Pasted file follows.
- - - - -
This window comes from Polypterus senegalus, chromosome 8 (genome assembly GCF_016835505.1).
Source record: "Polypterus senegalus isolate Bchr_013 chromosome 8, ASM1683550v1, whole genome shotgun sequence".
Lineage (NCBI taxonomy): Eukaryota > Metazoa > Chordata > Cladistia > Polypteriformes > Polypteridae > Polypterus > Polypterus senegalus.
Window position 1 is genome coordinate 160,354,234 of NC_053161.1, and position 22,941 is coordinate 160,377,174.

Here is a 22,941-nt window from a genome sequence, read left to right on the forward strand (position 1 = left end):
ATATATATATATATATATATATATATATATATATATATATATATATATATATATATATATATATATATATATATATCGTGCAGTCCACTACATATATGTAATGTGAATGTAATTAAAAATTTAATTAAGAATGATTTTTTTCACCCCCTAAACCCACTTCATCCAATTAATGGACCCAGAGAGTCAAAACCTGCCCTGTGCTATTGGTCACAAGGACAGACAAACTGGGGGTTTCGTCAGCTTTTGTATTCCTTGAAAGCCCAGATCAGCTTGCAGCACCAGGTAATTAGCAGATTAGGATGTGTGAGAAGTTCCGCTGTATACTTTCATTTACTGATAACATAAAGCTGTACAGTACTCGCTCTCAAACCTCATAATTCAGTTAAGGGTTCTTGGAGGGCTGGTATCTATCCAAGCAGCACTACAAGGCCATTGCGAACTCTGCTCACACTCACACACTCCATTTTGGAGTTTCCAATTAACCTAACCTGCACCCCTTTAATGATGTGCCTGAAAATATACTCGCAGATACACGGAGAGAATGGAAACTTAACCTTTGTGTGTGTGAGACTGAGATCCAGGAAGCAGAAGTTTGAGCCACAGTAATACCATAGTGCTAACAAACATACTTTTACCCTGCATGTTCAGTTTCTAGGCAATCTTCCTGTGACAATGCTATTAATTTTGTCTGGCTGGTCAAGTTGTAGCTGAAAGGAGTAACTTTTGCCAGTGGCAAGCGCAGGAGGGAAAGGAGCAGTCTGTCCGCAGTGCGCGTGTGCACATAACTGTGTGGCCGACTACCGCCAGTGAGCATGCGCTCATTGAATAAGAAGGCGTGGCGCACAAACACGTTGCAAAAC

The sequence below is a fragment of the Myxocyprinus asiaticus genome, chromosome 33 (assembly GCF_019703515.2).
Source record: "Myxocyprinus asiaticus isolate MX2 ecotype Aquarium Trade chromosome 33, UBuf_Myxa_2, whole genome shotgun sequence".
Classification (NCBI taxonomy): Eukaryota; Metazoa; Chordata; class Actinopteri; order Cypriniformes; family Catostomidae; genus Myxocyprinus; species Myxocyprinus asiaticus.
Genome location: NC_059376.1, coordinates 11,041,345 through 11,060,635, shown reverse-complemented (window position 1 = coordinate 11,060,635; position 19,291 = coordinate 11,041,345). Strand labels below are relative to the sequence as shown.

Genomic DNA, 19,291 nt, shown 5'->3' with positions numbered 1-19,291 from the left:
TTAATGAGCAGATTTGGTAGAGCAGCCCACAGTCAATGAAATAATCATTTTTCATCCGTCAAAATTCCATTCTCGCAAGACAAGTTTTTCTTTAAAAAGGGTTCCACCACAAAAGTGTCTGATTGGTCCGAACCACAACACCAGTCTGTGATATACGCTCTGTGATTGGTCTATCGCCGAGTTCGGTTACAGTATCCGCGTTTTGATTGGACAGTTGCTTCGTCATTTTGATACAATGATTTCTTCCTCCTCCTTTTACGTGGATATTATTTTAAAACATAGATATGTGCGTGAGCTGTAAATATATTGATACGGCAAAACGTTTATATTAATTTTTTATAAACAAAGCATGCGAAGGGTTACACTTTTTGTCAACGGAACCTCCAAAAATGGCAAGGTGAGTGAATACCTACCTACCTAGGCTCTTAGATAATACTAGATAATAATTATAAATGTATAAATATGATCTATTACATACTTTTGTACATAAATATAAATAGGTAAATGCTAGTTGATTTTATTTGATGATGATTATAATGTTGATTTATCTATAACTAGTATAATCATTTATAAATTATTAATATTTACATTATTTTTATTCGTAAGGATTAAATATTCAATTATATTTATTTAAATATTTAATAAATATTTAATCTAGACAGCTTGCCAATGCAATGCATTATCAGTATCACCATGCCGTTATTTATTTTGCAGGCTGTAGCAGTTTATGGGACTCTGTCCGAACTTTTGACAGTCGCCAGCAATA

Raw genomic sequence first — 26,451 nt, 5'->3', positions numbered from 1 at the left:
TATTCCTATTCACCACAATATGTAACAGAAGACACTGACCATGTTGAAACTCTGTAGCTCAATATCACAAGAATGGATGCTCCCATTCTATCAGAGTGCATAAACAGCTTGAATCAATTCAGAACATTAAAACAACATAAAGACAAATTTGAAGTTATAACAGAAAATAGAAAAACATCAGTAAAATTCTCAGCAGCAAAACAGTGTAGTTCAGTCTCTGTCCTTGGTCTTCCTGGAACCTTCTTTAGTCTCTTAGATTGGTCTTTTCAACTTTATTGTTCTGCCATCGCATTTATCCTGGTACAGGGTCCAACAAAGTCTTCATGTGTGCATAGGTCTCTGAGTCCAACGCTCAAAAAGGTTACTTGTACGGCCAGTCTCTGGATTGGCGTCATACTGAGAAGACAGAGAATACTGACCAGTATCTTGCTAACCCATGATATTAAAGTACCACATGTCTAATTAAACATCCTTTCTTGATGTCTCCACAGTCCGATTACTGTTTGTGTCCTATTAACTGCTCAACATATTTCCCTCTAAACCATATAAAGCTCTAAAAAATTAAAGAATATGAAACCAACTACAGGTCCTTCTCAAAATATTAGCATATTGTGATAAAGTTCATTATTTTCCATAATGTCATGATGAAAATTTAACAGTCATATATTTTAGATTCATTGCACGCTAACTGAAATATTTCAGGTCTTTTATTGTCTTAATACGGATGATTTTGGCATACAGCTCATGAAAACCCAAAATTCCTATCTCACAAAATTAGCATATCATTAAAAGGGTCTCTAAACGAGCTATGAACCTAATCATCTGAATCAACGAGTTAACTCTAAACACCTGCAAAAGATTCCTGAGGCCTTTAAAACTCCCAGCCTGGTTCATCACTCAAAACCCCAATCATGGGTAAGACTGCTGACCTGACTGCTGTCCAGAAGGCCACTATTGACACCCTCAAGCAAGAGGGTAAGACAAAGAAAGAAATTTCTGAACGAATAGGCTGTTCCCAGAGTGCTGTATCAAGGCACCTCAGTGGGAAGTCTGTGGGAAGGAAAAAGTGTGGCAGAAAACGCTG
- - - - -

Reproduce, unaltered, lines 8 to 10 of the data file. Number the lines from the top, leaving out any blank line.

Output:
Source record: "Myxocyprinus asiaticus isolate MX2 ecotype Aquarium Trade chromosome 33, UBuf_Myxa_2, whole genome shotgun sequence".
Classification (NCBI taxonomy): Eukaryota; Metazoa; Chordata; class Actinopteri; order Cypriniformes; family Catostomidae; genus Myxocyprinus; species Myxocyprinus asiaticus.
Genome location: NC_059376.1, coordinates 11,041,345 through 11,060,635, shown reverse-complemented (window position 1 = coordinate 11,060,635; position 19,291 = coordinate 11,041,345). Strand labels below are relative to the sequence as shown.